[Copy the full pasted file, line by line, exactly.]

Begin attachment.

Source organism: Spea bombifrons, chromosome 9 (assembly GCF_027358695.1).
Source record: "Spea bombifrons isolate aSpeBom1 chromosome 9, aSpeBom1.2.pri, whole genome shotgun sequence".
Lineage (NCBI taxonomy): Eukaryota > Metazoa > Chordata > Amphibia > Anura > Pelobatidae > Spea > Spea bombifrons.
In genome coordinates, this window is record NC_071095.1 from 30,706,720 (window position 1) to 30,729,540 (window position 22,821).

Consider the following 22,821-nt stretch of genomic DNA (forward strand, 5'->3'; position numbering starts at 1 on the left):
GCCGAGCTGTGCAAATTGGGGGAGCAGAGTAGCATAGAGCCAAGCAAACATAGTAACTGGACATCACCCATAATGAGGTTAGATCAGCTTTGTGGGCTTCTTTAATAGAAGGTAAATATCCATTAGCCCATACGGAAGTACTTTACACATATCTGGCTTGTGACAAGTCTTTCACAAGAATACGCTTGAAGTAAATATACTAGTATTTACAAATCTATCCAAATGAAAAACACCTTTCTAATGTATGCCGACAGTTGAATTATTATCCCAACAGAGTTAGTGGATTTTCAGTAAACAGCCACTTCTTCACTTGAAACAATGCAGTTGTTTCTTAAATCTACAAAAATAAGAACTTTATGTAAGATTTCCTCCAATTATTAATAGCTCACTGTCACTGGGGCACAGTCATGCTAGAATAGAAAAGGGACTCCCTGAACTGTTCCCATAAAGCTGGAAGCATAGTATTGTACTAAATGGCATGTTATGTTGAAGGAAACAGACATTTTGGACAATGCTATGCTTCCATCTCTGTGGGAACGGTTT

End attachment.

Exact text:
Source organism: Spea bombifrons, chromosome 9 (assembly GCF_027358695.1).
Source record: "Spea bombifrons isolate aSpeBom1 chromosome 9, aSpeBom1.2.pri, whole genome shotgun sequence".
Lineage (NCBI taxonomy): Eukaryota > Metazoa > Chordata > Amphibia > Anura > Pelobatidae > Spea > Spea bombifrons.
In genome coordinates, this window is record NC_071095.1 from 30,706,720 (window position 1) to 30,729,540 (window position 22,821).

Consider the following 22,821-nt stretch of genomic DNA (forward strand, 5'->3'; position numbering starts at 1 on the left):
GCCGAGCTGTGCAAATTGGGGGAGCAGAGTAGCATAGAGCCAAGCAAACATAGTAACTGGACATCACCCATAATGAGGTTAGATCAGCTTTGTGGGCTTCTTTAATAGAAGGTAAATATCCATTAGCCCATACGGAAGTACTTTACACATATCTGGCTTGTGACAAGTCTTTCACAAGAATACGCTTGAAGTAAATATACTAGTATTTACAAATCTATCCAAATGAAAAACACCTTTCTAATGTATGCCGACAGTTGAATTATTATCCCAACAGAGTTAGTGGATTTTCAGTAAACAGCCACTTCTTCACTTGAAACAATGCAGTTGTTTCTTAAATCTACAAAAATAAGAACTTTATGTAAGATTTCCTCCAATTATTAATAGCTCACTGTCACTGGGGCACAGTCATGCTAGAATAGAAAAGGGACTCCCTGAACTGTTCCCATAAAGCTGGAAGCATAGTATTGTACTAAATGGCATGTTATGTTGAAGGAAACAGACATTTTGGACAATGCTATGCTTCCATCTCTGTGGGAACGGTTT